To get a better handle on the iPhone 5's battery life, we decided to subject the company's first 4G LTE smartphone to talk time tests. After all the dust settled, our tests produced respectable and surprising call time numbers
Since it's the first device in the iPhone franchise to boast a 4G LTE connection, I was really curious to see how this device stacks up against other phones in terms of staying power. That has been many a mobile gadget's undoing. All you have to do is think back to HTC's groundbreaking 4G LTE handset, the ThunderBolt, or even the vaunted Evo 4G on Sprint WiMax to catch my drift. Both these products had great specs for their time but burned through their batteries lickety split when connected to fast data networks.
Going by the iPhone 5's Web site and associated spec sheet, Apple lists just about every way you can think of to assess smartphone longevity including talk time over 3G, standby time, plus video and audio playback (10 hours and 40 hours, receptively). Apple slices battery performance in terms of Internet usage as well, citing up to 8 hours on 3G, 8 hours on 4G LTE, and 10 hours over Wi-Fi.
That's all well and good, but while the iPhone 5 doesn't transmit voice over LTE, advanced LTE radios tend to put extra pressure on overall longevity. To find out first hand just what kind of impact LTE has, I and a few of my fellow CNET editors ran multiple talk time tests on Apple's latest creation. We also tested all the versions of the iPhone 5 we could get our hands on, specifically the AT&T, Verizon, and Sprint models, in New York and San Francisco. Here's how it all went down.
Making the first call
We called each iPhone 5 from a land line or stable mobile phone and piped spoken word audio through to its earpiece using earbud headphones. Volume on the audio player (laptop, phone, or MP3 player) was pumped up to maximum. Each iPhone on the other end had call volume set to 50 percent. We turned off Wi-Fi, Bluetooth, and GPS and made sure the iPhone 5's screen stayed off by covering the proximity sensor.
After running our series of tests, we recorded results in line with Apple's claims. There were big performance differences between each iPhone model, though. The average talk time for the AT&T iPhone 5, for example, was 7 hours and 22 minutes, which, while solid, isn't quite Apple's stated time of 8 hours. On the other hand, the Verizon iPhone 5 chatted for an average of 8 hours and 3 minutes, just exceeding Apple's benchmark. Our Sprint iPhone 5 matched and even exceed the 8-hour mark, coasting for 8 hours and 29 minutes. We were only able, however, to complete one test run. Additionally, LTE isn't a factor in this case since Sprint's 4G LTE network isn't active yet in New York where we tested it.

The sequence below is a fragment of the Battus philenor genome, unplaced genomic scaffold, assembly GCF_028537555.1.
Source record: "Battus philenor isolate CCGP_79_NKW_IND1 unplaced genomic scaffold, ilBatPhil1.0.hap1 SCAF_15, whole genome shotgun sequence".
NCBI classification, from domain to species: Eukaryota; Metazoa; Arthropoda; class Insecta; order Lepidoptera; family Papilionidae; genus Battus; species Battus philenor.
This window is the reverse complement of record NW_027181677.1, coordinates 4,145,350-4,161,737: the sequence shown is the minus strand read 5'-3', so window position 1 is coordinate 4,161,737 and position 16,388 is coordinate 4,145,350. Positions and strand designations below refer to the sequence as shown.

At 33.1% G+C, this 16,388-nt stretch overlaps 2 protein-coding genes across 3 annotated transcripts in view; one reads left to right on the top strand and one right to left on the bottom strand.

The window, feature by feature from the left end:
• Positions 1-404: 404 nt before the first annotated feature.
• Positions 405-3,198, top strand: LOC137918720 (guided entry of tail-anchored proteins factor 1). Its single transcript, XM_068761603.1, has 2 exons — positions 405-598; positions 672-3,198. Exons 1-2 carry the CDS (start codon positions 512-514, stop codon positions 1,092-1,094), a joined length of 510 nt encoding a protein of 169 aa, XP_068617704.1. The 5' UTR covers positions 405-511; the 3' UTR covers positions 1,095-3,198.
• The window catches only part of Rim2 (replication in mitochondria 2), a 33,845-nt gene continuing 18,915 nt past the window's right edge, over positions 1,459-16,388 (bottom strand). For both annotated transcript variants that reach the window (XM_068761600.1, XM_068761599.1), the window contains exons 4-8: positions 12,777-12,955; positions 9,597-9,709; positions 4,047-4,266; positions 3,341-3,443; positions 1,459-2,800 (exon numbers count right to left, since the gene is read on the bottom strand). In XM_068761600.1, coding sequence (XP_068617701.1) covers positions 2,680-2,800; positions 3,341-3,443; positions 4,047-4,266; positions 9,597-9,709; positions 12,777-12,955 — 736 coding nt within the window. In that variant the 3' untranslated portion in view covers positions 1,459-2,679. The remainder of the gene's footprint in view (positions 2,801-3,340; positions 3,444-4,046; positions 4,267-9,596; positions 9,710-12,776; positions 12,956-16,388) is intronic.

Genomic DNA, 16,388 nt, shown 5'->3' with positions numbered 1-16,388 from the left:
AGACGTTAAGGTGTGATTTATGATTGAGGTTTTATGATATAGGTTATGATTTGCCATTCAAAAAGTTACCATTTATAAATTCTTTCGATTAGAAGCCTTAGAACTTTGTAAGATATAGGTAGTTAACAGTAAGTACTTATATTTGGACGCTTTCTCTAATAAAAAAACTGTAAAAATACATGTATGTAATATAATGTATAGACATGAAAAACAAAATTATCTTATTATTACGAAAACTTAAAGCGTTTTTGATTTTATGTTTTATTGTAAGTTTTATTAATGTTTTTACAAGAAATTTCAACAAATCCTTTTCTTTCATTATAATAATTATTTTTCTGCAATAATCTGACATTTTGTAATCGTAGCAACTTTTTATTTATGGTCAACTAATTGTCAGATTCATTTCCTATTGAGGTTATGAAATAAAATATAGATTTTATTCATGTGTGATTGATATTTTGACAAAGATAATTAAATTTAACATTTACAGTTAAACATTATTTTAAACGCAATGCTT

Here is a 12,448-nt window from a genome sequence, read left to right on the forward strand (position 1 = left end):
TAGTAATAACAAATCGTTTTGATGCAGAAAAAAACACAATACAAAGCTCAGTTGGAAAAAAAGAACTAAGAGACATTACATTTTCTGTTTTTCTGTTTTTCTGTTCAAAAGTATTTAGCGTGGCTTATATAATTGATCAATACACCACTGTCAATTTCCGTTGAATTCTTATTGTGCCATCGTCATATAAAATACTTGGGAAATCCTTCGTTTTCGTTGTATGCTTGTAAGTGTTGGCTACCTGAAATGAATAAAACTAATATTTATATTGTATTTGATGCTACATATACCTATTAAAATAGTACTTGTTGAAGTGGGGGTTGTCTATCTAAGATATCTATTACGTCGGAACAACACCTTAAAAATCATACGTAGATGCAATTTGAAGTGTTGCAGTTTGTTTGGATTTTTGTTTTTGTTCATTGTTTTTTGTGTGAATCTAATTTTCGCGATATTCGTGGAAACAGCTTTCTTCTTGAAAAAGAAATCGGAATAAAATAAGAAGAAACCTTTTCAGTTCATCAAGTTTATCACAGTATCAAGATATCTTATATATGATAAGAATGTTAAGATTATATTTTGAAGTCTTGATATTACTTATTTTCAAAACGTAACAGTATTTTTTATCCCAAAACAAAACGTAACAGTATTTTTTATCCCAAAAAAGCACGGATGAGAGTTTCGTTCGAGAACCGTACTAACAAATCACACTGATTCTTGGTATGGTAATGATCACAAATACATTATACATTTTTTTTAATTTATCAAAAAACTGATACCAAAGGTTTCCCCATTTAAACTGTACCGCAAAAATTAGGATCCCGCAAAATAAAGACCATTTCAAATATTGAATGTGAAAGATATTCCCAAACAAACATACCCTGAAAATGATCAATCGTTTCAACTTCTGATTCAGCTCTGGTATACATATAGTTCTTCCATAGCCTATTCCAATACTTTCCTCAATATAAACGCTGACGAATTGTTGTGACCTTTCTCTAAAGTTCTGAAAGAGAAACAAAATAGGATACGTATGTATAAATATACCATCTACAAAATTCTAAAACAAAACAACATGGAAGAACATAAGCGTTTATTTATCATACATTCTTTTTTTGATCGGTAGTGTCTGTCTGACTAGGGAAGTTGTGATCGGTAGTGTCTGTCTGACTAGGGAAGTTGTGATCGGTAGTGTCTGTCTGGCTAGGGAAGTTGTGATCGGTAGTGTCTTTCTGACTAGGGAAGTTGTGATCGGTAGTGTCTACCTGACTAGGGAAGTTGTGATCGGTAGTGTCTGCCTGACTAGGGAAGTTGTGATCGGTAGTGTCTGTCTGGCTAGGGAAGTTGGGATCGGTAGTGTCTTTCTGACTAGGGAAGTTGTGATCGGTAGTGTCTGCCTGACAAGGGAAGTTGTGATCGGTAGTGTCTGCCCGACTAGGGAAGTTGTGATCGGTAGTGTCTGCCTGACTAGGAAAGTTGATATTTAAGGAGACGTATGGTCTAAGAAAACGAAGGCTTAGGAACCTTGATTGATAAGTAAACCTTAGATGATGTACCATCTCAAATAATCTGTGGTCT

|Talk time (hours)|
|AT&T iPhone 5||7.37|
|Sprint iPhone 5||8.48|
|Verizon iPhone 5||8.05|
|Sprint iPhone 4S||9.25|
|Motorola Droid Razr Maxx||19.78|
|Nokia Lumia 900||6.86|
Of course we're still in the first serious round of iPhone 5 call time testing and will update this post with more data as it comes in. That said, I'm surprised that both the Verizon and Sprint iPhone 5 units have performed on par to Apple's stated times, while the AT&T version has come out on the short end of the stick so far. Typically GSM phones such as the AT&T iPhone exhibit longer run times than their counter parts on CDMA networks (Verizon).
Even so, other 4G LTE devices we've recently tested leave the iPhone 5 in the dust, such as the
Another smartphone, the, is admittedly an outlier since it packs a massive 3,300mAh super battery, but did deliver an outstanding talk time of 19 hours and 47 minutes. Even the ZTE Fury ran for 10 hours before shutting down. Apple's own iPhone 4S managed to cling to life for a long 9 hours and 15 minutes on the same test. Other phones weren't so lucky. The chatted away for 6 hours and 51 minutes straight on AT&T's 4G LTE network. Of course, Apple hasn't officially disclosed what capacity battery powers the iPhone 5, but stay tuned since we plan to subject the device to more battery trials soon.